Easily make installers for Unix-like systems.
Nixstaller can be fully translated and is programmed in C++ and sh.
· Ofcourse can nixstaller be configured;
· Can use either gzip or bzip2 to compress the files
· You can specify which frontends you want to be included
· A way to specify which frontends for which Operating Systems should be included
· Extraction directory can be specified: Specified by the user, to a default directory(IE for binaries), temporary(IE for compiling the package)
· A way to specify any shell commands that will be executed after the files are extracted. You can also specify the used parameters for each command(IE --prefix for './configure') so that the user can configure them before the installation begins. This feature is especially handy for compiling a package on the user's system.
How it works:
· When creating the installer a self extractable archive will be created (powered by makeself). The only thing the user has to do is running this script, it then will do:
· Extract some required files for the graphical frontends(configuration file, translations, archive containing the files to be installed(this is not extracted before installation) etc). · Default the files will go in a subdirectory on /tmp.
· Search for the right frontend(depending on which are included, if X is running etc).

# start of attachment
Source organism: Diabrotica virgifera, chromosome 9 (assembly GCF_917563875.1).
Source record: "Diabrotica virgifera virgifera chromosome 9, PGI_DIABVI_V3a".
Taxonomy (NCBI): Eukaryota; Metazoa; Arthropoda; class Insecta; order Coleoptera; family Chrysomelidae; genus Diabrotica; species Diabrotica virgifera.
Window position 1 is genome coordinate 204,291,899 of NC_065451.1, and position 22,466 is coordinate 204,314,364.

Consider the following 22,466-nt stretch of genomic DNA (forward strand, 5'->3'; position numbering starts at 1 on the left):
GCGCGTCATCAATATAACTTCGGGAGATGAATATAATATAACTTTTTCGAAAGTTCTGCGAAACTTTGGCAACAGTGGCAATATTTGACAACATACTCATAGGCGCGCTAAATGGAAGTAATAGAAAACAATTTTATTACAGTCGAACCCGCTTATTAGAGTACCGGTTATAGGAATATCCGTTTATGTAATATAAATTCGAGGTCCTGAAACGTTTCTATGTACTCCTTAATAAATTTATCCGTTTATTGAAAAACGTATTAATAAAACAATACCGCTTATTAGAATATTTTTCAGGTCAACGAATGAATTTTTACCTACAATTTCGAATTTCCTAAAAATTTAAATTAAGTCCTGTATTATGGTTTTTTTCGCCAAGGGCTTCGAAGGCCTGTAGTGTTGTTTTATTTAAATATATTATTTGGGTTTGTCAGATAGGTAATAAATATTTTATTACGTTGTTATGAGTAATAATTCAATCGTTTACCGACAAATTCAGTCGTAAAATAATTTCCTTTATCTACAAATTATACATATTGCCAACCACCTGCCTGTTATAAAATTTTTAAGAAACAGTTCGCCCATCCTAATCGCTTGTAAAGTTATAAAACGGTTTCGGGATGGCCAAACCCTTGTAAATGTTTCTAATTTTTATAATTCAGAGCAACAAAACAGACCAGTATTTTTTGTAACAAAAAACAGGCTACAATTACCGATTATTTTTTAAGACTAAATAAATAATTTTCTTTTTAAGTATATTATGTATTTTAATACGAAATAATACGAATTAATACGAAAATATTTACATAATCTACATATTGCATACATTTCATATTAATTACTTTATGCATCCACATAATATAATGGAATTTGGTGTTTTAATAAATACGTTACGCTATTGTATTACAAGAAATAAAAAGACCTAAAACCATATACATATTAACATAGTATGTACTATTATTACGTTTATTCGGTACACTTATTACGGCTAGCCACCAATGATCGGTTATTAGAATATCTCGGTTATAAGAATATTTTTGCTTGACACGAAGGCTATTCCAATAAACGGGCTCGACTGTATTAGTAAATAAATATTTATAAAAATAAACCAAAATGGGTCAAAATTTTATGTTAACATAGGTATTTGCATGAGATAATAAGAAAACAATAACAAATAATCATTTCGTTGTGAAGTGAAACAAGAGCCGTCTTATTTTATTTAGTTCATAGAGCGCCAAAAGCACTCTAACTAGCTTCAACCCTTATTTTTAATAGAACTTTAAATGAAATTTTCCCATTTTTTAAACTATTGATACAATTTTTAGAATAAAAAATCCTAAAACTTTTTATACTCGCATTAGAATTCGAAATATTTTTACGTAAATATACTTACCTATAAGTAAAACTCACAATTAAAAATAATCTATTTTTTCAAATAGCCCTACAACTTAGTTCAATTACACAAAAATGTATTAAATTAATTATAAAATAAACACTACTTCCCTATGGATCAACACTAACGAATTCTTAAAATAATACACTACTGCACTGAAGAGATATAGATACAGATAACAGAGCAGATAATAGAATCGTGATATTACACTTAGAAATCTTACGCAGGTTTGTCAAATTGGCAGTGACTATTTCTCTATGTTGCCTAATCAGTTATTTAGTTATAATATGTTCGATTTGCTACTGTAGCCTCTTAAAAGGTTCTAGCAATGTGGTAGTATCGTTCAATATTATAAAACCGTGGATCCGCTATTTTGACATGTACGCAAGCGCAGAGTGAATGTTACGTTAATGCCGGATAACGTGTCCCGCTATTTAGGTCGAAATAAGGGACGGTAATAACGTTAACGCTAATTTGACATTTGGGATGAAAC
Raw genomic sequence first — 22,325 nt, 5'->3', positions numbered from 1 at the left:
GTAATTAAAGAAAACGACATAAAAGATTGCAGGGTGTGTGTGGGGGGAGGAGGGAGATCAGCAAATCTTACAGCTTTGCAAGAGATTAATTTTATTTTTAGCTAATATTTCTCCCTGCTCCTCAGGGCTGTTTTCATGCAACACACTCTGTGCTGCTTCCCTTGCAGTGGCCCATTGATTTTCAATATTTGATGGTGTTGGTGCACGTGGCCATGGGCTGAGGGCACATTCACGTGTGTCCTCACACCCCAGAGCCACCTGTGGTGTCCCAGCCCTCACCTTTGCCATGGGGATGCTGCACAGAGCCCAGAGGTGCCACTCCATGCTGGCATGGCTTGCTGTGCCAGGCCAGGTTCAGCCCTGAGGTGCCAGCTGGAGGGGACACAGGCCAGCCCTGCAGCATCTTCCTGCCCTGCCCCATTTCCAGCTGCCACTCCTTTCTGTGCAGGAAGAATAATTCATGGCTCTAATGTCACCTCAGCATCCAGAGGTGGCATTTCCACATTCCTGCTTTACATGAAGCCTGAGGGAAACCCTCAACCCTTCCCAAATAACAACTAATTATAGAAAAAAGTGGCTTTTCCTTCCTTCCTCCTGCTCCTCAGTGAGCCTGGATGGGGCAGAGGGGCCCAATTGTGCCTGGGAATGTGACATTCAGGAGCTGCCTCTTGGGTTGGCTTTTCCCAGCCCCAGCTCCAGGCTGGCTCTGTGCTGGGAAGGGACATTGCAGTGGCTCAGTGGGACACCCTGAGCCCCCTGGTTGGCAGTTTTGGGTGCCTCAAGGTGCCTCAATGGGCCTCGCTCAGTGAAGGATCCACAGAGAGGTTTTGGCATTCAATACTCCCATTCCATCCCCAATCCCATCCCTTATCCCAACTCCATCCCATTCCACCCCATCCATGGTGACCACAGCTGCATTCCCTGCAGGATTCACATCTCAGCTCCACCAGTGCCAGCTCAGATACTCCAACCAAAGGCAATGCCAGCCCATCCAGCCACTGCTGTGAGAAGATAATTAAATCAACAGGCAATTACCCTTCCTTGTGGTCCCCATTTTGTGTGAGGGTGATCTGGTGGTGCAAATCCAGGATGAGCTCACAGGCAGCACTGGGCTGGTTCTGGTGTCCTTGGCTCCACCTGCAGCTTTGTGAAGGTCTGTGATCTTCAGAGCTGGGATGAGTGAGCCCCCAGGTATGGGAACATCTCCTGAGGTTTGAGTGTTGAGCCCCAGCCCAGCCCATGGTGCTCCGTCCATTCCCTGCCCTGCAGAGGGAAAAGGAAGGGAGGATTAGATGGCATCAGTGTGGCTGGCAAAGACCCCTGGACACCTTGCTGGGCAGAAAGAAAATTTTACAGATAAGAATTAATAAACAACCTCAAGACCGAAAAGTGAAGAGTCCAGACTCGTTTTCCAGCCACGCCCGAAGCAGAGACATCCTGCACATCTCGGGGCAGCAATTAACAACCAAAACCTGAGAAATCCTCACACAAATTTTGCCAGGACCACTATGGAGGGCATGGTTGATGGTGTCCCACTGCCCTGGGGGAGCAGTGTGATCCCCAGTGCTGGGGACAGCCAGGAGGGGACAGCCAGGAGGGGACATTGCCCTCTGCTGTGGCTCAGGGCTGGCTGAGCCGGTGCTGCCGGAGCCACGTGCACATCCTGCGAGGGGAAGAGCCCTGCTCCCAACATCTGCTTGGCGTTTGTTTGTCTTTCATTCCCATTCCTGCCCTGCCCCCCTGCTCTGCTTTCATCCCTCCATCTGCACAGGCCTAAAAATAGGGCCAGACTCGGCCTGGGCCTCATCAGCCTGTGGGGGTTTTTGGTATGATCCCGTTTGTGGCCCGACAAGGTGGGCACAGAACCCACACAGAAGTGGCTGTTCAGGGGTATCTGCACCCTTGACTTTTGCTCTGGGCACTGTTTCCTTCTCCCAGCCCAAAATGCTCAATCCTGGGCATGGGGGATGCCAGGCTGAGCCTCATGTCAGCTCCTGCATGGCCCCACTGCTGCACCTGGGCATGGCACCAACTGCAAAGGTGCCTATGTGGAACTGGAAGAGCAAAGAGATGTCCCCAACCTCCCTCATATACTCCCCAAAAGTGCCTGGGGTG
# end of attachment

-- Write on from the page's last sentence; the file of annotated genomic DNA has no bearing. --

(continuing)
· Launch this frontend.
· Clean the files used by the installer.
· Additional libraries used by the frontends(such as ncurses, CDK, FLTK etc) are all linked statically. Some system libraries(libm, libc) or the X libraries are kept dynamic, since some functions need runtime support and these libraries don't change that often anyway.
· This simply means that the end user hardly needs to worry about any dependencies.
· Note that it's possible to supply different binaries for different OSes/architectures/libc's.
- Can be translated(no UTF yet). Dutch and English translations are supplied by default
- Screen where the user can choose the language
- Optional intro screen with customizable image and text
- Optional screen where a user have to accept a license agreement
- Optional screen where the user has to select a destination directory
- Optional screen where the user can set parameters used by installation commands
- Installation progress screen
- Optional screen which appears when the installation is done
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What's New in This Release:
- This release fixes several bugs such as missing Large File Support for Linux x86 / Solaris. It also features new Polish translations.